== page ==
Peter McKissock & Sons

Masons

Peter McKissock (1831–1898), son of a mason from Ballantrae, Ayrshire, became a builder in Partick, Glasgow. 1 He was a partner in the City of Glasgow Bank, and his assets were sequestrated on the collapse of that institution in 1878. 2 Despite this major setback, McKissock recovered sufficiently to have 27 employees in 1881. 3 By now, the firm was sometimes styled '& Son', although Peter Junior (born c. 1867) was still just an apprentice. 4 McKissock Senior became an elder of Free St Matthew's Church, Bath Street. 5 He was a member of the building committee for Queen's Cross Church, and was responsible for suggesting John Keppie as architect. 6 He appears to have been a member of the Sabbath Protection Association, and he opposed the running of Corporation trams on Sundays. 7

In the late 1880s, the McKissocks were undertaking various small-scale domestic projects, including semi-detached villas in West Kilbride, a dwelling in Balshagray Avenue, Glasgow and 'self contained houses' in (Victoria) Park Gardens, Broomhill. 8 The company built the Kelvingrove Art Gallery & Museum, by John W. Simpson & E. J. Milner Allen of London; the Northern Police Office in Maitland Street, Glasgow, to the designs of the City Architect, John Carrick; the Ingram Street addition to the General Post Office, designed by W. W. Robertson; and a number of residential schemes in the burgh of Partick, including 18 terraced houses on the E. side of Kent Avenue (later renamed Orleans Avenue). 9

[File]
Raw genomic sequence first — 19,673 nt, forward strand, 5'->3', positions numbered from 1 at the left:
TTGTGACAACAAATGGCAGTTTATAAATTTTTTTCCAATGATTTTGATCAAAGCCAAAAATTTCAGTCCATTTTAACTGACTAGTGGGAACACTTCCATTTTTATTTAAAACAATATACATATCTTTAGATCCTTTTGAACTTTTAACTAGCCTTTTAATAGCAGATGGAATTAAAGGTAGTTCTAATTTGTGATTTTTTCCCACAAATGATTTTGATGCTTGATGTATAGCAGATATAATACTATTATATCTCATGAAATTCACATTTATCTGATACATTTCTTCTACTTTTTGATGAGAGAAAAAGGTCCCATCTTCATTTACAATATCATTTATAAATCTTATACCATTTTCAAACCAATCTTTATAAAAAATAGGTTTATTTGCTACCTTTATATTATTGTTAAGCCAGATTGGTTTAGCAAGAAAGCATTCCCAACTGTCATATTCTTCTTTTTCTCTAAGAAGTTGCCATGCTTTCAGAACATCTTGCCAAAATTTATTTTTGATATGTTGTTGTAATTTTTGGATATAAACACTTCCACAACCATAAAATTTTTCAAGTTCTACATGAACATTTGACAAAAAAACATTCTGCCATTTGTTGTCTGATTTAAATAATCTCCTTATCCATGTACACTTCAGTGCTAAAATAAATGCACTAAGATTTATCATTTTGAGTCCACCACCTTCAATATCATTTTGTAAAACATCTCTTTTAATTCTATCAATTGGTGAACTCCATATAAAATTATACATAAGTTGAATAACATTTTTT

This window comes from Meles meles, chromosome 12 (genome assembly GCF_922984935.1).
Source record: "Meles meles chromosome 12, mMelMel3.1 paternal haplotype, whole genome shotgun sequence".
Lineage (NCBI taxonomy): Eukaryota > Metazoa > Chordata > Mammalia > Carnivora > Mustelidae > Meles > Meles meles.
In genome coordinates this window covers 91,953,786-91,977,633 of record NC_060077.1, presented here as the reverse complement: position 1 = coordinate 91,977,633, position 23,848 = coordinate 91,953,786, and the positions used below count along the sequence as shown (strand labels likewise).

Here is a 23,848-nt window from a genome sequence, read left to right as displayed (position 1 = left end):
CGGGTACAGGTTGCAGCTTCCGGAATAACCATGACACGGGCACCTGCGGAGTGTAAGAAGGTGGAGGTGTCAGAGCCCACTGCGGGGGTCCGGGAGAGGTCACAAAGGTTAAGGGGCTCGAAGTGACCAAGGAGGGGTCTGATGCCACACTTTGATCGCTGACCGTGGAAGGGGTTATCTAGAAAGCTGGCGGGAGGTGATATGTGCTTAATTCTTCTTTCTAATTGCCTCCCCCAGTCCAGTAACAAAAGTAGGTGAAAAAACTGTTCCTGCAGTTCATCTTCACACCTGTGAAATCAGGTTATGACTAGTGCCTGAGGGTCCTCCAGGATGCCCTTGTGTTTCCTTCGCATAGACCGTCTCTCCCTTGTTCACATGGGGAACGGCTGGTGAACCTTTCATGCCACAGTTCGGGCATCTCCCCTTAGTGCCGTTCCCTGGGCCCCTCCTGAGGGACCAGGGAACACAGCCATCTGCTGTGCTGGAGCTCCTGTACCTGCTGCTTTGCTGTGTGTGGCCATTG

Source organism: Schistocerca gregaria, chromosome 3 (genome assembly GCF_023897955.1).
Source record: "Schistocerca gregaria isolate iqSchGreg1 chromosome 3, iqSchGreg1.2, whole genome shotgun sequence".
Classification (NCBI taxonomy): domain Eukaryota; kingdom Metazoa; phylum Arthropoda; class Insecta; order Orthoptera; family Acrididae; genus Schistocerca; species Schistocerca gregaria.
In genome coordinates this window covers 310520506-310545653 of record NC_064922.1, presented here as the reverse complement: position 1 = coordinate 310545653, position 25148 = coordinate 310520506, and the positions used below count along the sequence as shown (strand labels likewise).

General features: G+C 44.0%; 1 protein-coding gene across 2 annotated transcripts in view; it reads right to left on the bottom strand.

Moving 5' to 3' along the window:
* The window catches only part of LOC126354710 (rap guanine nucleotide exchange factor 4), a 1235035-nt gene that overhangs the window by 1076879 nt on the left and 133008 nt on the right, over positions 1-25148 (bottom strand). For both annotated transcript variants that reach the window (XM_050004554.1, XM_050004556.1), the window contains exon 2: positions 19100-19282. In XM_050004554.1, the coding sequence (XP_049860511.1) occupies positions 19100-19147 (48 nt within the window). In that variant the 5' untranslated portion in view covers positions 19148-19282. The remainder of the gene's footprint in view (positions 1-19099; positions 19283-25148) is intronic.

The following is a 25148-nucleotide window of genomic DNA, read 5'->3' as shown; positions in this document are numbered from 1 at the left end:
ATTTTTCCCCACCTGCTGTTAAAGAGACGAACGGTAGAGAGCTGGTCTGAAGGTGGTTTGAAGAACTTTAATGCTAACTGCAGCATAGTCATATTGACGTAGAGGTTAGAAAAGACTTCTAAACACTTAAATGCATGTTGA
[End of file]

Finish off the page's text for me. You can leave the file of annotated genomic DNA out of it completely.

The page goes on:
Peter McKissock Junior formed a limited company after his father's death, the shareholders including James McMichael, and future partner, John Gardner. 10 Peter McKissock & Gardner, building contractors of 180 Hope Street, entered voluntary liquidation in 1903–4, owing money to quarrymasters and cement suppliers, and thereafter ceased trading. 11

Notes:

1: Census Data at www.ancestry.co.uk; Wills Search, at www.scotlandspeople.gov.uk, both accessed 22 February 2013.

2: London Gazette, 24 December 1878, p. 7382.

3: Census Data at www.ancestry.co.uk, accessed 22 February 2013.

4: Glasgow Herald, 2 September 1880, p. 8; Glasgow Post Office Directories, 1865–1910; Census Data at www.ancestry.co.uk, accessed 22 February 2013.

5: G. E. Philip, Free St Matthew's Church, Glasgow: A Record of Fifty-five Years, Glasgow: David Bryce & Son, 1898, p. 201; Building News, 75, 5 August 1898, p. 174.

6: Glasgow City Archives Collection: Minutes of Deacons' Court of Free St Matthew's Church, CH3/971/17, 7 December 1896.

7: Glasgow Herald, 20 March 1894, p. 9.

8: Glasgow Herald, 21 March 1888, p. 3; 11 September 1888, p. 3; 18 December 1891, p. 3.

9: Glasgow Herald, 31 October 1889, p. 3; 17 October 1892, p. 9. Building News, 75, 5 August 1898, p. 174.

10: Edinburgh Gazette, 21 May 1897, p. 484; 3 September 1898, p. 3.

11: Edinburgh Gazette, 20 February 1903, p. 193; 10 March 1903, p. 255; 20 September 1904, p. 1006; 23 September 1904, p. 1018.